A few days ago, I was having a conversation about polarity, sex magick, and the Great Rite with a High Priestess friend of mine. And we, inevitably, began talking about the changes that are happening in our society’s understanding of gender and sexuality and how we need to incorporate them into our religious and spiritual understanding and practices. We’re both heterosexual, cis-gendered and basically British Traditional Wiccans, and aware of both the strengths and the limitations of our approach and understanding.
It appears to me that talking a good line about being affirming and welcoming to LGBTQ+ Wiccans and Pagans is a first step. But it is meaningless if it does not include a commitment to action – action to transform our spiritual understanding and practice to involve specific, special, insights from inside the several different perspectives of the various sexual and gender minorities.
I’m blessed with friends and coven-mates who are not cis-het (or vanilla, or monogamous) and with whom I can explore other spiritual expressions inflected through their sexual/gender variety. Within a tradition that centres on ecstatic and Mysteries practices which are often worked through the lens of heterosexual polarity and sex magick, practices which are powerful and nourishing to the soul, it is nonetheless possible to bring in other perspectives and stretch the boundaries to create meaning in new ways.
The Mysteries are not all gendered and we should resist the temptation to make them so. We all will be born (a great mystery), we will age and die (another), we will love (the greatest Mystery), and so, on and on. These experiences, which can continue to unfold deeper levels of meaning over and again as we engage with them, must be explored through different lenses to become richer and more transformative, more meaning filled and real. Those Mysteries that are experienced only by a portion of humanity – the longing and lust of a man for another man, the surrender and receiving of power in an S/M exchange, the joy of holding one’s newborn child, for examples – can be explored and should be, but they are no less or more valid as routes to the divine for humanity as a whole than any other. And even those that are about a polarity are not all about boy-girl polarity.
So, where do we go? Well, the first place to start, of course, is by asking people to speak from within their experiences, and in their position, to give voice to LGBTQ+ spiritual understanding. Beginning, even further back, with finding a language, teaching and learning ritual skills and building a tool kit of ideas, experiences, and techniques that will assist in bringing forward these things. To have a LGBTQ+ accepting spirituality we must have powerful and moving ritual that connects us to the divine through those lenses – ritual is the means through which religion moves in the communities of faith, building meaning together, celebrating our joint understandings.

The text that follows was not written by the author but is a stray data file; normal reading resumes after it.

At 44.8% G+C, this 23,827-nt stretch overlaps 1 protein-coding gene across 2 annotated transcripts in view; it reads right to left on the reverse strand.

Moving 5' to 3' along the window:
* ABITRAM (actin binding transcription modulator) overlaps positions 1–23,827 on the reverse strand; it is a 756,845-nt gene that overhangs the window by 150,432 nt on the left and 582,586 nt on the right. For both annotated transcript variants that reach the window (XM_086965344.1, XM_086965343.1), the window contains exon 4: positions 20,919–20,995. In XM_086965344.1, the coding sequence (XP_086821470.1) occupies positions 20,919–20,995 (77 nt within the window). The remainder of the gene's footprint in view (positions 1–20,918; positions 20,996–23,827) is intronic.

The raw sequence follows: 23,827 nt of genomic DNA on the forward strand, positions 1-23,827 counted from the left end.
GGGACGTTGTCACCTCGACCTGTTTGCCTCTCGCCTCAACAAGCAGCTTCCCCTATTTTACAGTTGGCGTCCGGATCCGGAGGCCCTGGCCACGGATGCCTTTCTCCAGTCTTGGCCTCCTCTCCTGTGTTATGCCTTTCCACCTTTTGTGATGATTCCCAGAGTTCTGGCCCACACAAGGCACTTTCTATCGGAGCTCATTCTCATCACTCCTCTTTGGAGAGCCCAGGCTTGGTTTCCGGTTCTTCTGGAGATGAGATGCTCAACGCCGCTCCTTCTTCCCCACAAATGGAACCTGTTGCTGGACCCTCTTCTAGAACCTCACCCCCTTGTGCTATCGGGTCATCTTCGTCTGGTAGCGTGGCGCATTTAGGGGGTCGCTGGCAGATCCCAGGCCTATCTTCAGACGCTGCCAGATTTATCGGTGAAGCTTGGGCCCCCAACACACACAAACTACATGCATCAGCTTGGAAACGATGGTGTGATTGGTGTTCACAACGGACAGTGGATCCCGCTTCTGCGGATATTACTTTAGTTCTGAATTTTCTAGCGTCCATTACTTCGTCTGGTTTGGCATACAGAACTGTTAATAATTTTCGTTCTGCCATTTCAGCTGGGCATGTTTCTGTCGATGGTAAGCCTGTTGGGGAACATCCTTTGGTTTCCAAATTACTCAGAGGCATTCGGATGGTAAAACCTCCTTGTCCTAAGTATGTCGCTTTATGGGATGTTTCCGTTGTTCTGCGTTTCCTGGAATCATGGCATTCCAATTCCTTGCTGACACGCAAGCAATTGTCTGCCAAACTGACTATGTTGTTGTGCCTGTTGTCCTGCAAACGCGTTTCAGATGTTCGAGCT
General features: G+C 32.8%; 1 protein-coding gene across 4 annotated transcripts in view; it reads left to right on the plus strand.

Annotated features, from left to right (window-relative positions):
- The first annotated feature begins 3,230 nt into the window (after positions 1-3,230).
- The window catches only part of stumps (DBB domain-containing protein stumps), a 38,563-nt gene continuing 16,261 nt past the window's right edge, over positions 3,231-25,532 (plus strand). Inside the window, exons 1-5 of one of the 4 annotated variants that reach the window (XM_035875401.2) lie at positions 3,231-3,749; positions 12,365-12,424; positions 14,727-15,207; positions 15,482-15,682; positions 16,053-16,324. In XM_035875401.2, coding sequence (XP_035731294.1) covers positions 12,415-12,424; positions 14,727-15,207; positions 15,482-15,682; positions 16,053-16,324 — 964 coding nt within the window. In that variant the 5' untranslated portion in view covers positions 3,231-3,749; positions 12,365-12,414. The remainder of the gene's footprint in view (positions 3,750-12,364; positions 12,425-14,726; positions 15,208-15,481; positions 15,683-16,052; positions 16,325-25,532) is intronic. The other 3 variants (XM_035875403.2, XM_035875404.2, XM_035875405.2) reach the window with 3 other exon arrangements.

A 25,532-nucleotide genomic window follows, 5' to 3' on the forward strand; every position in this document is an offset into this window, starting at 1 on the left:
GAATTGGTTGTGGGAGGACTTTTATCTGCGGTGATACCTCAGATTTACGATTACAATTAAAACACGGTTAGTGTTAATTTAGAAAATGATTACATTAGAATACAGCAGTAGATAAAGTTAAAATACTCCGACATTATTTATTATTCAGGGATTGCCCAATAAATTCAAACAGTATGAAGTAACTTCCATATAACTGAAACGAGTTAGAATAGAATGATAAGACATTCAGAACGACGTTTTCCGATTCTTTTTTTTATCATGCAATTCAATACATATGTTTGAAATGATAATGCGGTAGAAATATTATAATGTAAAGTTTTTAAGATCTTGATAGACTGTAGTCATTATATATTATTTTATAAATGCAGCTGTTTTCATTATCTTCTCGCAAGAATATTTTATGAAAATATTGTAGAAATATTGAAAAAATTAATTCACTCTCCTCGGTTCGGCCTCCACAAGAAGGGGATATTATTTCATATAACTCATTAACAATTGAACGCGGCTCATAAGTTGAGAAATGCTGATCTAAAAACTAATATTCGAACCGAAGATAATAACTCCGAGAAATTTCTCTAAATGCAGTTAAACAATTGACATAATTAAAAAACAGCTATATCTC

One of the clergy-in-training in my temple, now the associate Wiccan chaplain at U of Alberta serving alongside me, is a trans man. His in-depth research into the seithr religious and magical system of the ancient Norse (a path which was for homosexuals and women only), the intended focus of his graduate work, is fascinating and will greatly expand our understanding of pre-Christian northern European religion and culture. The ritual work that has come out of this research is already powerful and transformative and I am excited to see what further work will come out. This kind of work will advance Wiccan religious understanding and spiritual growth, by using our ritual tools and sensibilities, hybridized with Norse concepts, filtered through a queer sensibility.
This rethinking and revisioning is not an impossibly difficult task. It just requires us to stretch a little and accept spiritual insights that come from positions other than our own as valid, for the people who experienced them, and to trust that they are honestly trying to share those insights with us. A tremendous gift; to be given a thing of great meaning to someone else. But one thing that does not do anything is to require the expression of LGBTQ+ in structures that come from rigid boy-girl polarity notions, essentialist dogma (i.e. “women all are” or “men all are”), or that recreate the notions of other religions inside ours (compulsory monogamy, a gift from the Christians?!).
Just like Reconciliation with Indigenous people must mean real exchange of power, and an end to automatic privileging of European-origin ideas, and ending the secondary status of women does not just mean allowing women to vote for male leaders inside a set of unfair structures, coming to reshape gender/sex/sexual preference into an open and accepting society will mean changing to include and experience the world in new ways.
That’s okay. It will make a more just and more interesting world. It will express more facets of the divine, open up the world to new forms of ritual and music.